The accumulating allegations of sexual assault and harassment raised against Harvey Weinstein in recent days are deeply disturbing, and may well result in criminal prosecution of the Hollywood producer. Beyond Weinstein's own fate, this latest episode in the very old history of women's mistreatment by unscrupulous men seems likely to expose still more perpetrators, in occupations and industries far beyond the movie business. Sexist thugs prey on the defenseless in corporate suites and military bases, from factories and farms to restaurants and retailers.
Yet while media outlets ferret out more alleged villains, as they surely should, let's not forget the alpha creep, who has so far escaped real accountability.
His name is Donald J. Trump.
Despite Trump's confession on the "Access Hollywood" videotape and complaints by more than a dozen alleged victims, he isn't a target of renewed outrage over male misconduct. Last year, he swore publicly that the women who charged him with assaulting them were liars. He vowed to sue them for besmirching his not-so-good name, as well as The New York Times -- the same newspaper that finally broke the Weinstein scandal and devoted considerable ink last year to Trump's decades of misogynist misadventure. (Some of the same reporters, notably Megan Twohey, worked on both stories.)
Now we know that Trump's blustering threats of litigation were entirely hollow. The statute of limitations for him to sue the Times expired last month without a hint of action, and he has filed no lawsuits against any of the women who came forward to accuse him of assaulting them.
One of those aggrieved women, a former contestant on "The Apprentice" named Summer Zervos, is instead suing Trump for defamation, claiming damages because he said she was lying about the unwanted kissing, groping and humping he inflicted on her. Rather than suing any of his female accusers, Trump's lawyer Marc Kasowitz has tried to have the Zervos case thrown out with a claim of presidential immunity -- which seems unlikely to prevail, based on the Supreme Court's unanimous decision in Jones v. Clinton.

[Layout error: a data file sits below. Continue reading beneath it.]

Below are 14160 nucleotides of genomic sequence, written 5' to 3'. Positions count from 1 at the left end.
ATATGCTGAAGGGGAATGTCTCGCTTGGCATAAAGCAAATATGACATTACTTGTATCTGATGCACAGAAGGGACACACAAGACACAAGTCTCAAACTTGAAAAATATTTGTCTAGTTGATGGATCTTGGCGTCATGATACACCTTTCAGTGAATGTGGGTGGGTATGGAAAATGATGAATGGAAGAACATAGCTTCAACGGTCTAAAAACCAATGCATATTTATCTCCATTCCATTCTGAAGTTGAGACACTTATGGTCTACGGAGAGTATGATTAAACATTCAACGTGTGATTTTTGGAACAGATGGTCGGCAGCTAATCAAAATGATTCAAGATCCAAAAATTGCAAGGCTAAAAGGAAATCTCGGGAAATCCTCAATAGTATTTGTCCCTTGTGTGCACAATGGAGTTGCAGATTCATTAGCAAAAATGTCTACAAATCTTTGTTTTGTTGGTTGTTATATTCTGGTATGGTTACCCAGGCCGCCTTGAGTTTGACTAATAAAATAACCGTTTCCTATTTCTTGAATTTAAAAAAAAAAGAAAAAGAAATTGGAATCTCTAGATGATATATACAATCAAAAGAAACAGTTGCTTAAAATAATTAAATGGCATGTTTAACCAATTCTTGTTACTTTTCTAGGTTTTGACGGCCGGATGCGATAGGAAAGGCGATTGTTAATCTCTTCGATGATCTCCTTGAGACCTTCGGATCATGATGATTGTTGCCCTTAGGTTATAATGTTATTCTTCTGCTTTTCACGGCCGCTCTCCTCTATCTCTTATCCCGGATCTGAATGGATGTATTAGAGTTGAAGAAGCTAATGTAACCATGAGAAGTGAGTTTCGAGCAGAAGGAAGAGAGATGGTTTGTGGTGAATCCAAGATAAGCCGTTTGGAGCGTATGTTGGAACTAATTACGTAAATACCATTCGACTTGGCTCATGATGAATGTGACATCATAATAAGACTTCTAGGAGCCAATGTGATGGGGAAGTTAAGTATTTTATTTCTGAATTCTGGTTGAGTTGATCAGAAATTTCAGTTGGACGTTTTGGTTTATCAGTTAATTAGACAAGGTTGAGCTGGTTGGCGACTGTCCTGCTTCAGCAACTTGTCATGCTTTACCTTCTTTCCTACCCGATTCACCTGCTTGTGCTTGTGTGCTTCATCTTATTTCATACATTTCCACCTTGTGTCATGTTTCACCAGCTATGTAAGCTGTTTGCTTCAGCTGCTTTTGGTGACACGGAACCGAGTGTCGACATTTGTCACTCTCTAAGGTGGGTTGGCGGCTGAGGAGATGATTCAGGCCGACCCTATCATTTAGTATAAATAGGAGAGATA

So the question of Trump's culpability is far from settled. Now that his friend Roger Ailes is dead, he and Weinstein appear to be in competition for the title of top predator.
Yet thanks to partisan framing of the Weinstein scandal, the finger of accusation is pointed not at Trump but at Hillary Clinton. As any savvy feminist will explain, such shifting of blame from men to women is characteristic of our culture, starting with "she asked for it" as an alibi for rape. But Hillary Clinton is a special case, too, since she is to blame for pretty much everything. Either she is speaking up too quickly and too frankly, as in her recent book, or she isn't speaking up quickly or frankly enough.
It should be obvious, however, except to the most cynical right-wingers, that the scourge of sexual harassment, abuse and violence has nothing whatsoever to do with the former Democratic presidential nominee (aside from her efforts in the White House, the Senate, and the State Department to ameliorate its ongoing damage). This is merely the latest in a long series of false narratives about her.
Of course, Clinton has already suffered the worst and final loss of her political career. There isn't much more that her critics in the media can do to harm her, much as they cannot let her be even now. She has heard all of this before -- including last year, when Trump brazenly tried to blame her for Bill Clinton's alleged abuses of women (for which there is much less plausible evidence than in the cases of Trump, Ailes or Weinstein). The mainstream media colluded in that bogus gambit, too.
So let's stop distracting ourselves with Hillary Clinton, or the Obamas, or any other tangential figures. If the righteous pursuers of Harvey Weinstein care about the women who swear he violated them -- or the millions just like them who have suffered silently for decades -- then they must hold Trump answerable, too. Otherwise he will stand as a permanent symbol of impunity: the lowest character, occupying the highest office.
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